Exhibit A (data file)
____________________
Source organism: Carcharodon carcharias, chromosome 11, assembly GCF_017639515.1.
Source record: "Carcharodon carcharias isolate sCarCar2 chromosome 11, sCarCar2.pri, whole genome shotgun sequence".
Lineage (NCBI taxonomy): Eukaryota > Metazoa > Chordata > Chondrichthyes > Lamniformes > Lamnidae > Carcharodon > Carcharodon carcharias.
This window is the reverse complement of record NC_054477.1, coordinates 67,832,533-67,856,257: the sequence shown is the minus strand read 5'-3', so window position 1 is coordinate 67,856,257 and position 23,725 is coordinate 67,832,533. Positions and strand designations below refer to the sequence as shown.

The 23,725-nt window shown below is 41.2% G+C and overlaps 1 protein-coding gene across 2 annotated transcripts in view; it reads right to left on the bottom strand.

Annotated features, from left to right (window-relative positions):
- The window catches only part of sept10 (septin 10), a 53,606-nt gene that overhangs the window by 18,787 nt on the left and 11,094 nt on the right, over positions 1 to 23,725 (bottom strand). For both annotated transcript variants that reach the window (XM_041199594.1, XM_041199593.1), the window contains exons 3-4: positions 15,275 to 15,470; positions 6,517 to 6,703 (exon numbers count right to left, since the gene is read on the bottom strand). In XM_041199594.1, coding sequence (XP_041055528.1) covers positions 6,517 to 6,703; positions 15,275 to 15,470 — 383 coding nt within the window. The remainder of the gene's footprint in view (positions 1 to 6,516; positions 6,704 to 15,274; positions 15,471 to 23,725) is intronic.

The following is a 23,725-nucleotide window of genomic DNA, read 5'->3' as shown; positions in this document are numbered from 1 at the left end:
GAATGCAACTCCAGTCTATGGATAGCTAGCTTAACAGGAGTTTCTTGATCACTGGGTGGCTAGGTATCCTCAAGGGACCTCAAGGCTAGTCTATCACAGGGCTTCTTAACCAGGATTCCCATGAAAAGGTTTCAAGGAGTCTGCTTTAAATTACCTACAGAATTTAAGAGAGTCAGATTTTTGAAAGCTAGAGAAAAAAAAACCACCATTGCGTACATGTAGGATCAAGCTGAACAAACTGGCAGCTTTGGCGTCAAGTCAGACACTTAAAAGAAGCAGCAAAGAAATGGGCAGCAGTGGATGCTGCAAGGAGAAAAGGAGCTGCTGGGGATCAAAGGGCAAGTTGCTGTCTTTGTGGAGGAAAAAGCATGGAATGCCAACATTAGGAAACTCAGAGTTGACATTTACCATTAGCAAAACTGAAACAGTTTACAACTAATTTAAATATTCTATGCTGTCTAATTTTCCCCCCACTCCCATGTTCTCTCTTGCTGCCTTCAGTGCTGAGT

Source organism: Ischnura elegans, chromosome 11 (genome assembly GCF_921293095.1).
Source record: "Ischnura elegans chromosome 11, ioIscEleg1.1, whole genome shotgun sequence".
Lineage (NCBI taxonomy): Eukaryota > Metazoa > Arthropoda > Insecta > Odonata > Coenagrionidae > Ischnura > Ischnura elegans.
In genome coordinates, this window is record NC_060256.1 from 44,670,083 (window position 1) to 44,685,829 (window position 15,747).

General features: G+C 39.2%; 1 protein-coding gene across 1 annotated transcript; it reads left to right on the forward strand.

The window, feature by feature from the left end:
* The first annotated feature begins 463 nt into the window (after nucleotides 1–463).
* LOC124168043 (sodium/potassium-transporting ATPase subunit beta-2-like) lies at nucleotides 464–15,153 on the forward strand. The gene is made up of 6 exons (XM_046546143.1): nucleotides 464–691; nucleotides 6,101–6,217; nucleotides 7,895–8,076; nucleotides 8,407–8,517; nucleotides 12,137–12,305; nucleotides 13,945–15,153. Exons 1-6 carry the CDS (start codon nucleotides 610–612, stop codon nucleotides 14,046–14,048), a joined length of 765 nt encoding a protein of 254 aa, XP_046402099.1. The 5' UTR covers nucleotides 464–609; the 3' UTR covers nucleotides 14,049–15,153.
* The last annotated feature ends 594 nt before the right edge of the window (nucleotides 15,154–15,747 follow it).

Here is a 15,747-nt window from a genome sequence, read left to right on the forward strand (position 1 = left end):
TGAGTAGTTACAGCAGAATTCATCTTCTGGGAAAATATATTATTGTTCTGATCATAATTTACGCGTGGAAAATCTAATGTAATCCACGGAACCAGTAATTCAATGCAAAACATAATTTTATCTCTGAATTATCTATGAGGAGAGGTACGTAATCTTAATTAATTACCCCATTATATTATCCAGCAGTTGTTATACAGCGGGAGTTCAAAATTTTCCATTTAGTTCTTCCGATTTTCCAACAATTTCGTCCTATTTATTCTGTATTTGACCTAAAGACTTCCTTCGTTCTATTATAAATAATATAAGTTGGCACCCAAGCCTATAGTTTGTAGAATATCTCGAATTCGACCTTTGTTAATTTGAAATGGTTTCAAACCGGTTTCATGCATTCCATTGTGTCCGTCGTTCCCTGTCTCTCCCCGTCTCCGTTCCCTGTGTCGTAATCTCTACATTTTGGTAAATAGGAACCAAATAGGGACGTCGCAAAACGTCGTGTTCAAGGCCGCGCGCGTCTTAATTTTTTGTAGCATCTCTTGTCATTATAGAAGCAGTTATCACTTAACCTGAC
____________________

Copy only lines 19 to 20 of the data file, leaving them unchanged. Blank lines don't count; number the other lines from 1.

Here is a 15,747-nt window from a genome sequence, read left to right on the forward strand (position 1 = left end):
TGAGTAGTTACAGCAGAATTCATCTTCTGGGAAAATATATTATTGTTCTGATCATAATTTACGCGTGGAAAATCTAATGTAATCCACGGAACCAGTAATTCAATGCAAAACATAATTTTATCTCTGAATTATCTATGAGGAGAGGTACGTAATCTTAATTAATTACCCCATTATATTATCCAGCAGTTGTTATACAGCGGGAGTTCAAAATTTTCCATTTAGTTCTTCCGATTTTCCAACAATTTCGTCCTATTTATTCTGTATTTGACCTAAAGACTTCCTTCGTTCTATTATAAATAATATAAGTTGGCACCCAAGCCTATAGTTTGTAGAATATCTCGAATTCGACCTTTGTTAATTTGAAATGGTTTCAAACCGGTTTCATGCATTCCATTGTGTCCGTCGTTCCCTGTCTCTCCCCGTCTCCGTTCCCTGTGTCGTAATCTCTACATTTTGGTAAATAGGAACCAAATAGGGACGTCGCAAAACGTCGTGTTCAAGGCCGCGCGCGTCTTAATTTTTTGTAGCATCTCTTGTCATTATAGAAGCAGTTATCACTTAACCTGAC